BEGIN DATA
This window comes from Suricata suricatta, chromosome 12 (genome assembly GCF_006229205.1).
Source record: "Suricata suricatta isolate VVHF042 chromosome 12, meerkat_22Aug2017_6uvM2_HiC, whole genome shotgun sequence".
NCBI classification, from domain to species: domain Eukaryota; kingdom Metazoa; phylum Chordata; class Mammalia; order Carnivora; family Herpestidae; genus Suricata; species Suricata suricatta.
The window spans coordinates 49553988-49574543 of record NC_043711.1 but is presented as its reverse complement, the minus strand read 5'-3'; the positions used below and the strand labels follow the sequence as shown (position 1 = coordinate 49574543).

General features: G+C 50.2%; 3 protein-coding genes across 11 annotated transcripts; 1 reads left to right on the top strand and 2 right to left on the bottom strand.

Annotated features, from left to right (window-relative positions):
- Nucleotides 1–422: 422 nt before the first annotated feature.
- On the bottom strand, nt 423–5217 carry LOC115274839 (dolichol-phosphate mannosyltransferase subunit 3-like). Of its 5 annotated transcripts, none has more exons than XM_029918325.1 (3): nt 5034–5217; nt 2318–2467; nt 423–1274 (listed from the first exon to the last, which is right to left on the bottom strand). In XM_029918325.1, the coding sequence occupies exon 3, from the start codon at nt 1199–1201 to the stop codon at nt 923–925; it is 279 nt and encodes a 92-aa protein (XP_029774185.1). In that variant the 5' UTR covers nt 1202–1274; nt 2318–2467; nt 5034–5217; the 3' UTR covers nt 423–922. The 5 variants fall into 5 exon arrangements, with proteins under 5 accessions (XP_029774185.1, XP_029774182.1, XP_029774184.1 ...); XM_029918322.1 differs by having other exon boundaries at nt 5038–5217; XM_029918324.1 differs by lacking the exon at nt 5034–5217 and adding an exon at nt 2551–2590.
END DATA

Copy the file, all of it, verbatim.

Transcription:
This window comes from Suricata suricatta, chromosome 12 (genome assembly GCF_006229205.1).
Source record: "Suricata suricatta isolate VVHF042 chromosome 12, meerkat_22Aug2017_6uvM2_HiC, whole genome shotgun sequence".
NCBI classification, from domain to species: domain Eukaryota; kingdom Metazoa; phylum Chordata; class Mammalia; order Carnivora; family Herpestidae; genus Suricata; species Suricata suricatta.
The window spans coordinates 49553988-49574543 of record NC_043711.1 but is presented as its reverse complement, the minus strand read 5'-3'; the positions used below and the strand labels follow the sequence as shown (position 1 = coordinate 49574543).

General features: G+C 50.2%; 3 protein-coding genes across 11 annotated transcripts; 1 reads left to right on the top strand and 2 right to left on the bottom strand.

Annotated features, from left to right (window-relative positions):
- Nucleotides 1–422: 422 nt before the first annotated feature.
- On the bottom strand, nt 423–5217 carry LOC115274839 (dolichol-phosphate mannosyltransferase subunit 3-like). Of its 5 annotated transcripts, none has more exons than XM_029918325.1 (3): nt 5034–5217; nt 2318–2467; nt 423–1274 (listed from the first exon to the last, which is right to left on the bottom strand). In XM_029918325.1, the coding sequence occupies exon 3, from the start codon at nt 1199–1201 to the stop codon at nt 923–925; it is 279 nt and encodes a 92-aa protein (XP_029774185.1). In that variant the 5' UTR covers nt 1202–1274; nt 2318–2467; nt 5034–5217; the 3' UTR covers nt 423–922. The 5 variants fall into 5 exon arrangements, with proteins under 5 accessions (XP_029774185.1, XP_029774182.1, XP_029774184.1 ...); XM_029918322.1 differs by having other exon boundaries at nt 5038–5217; XM_029918324.1 differs by lacking the exon at nt 5034–5217 and adding an exon at nt 2551–2590.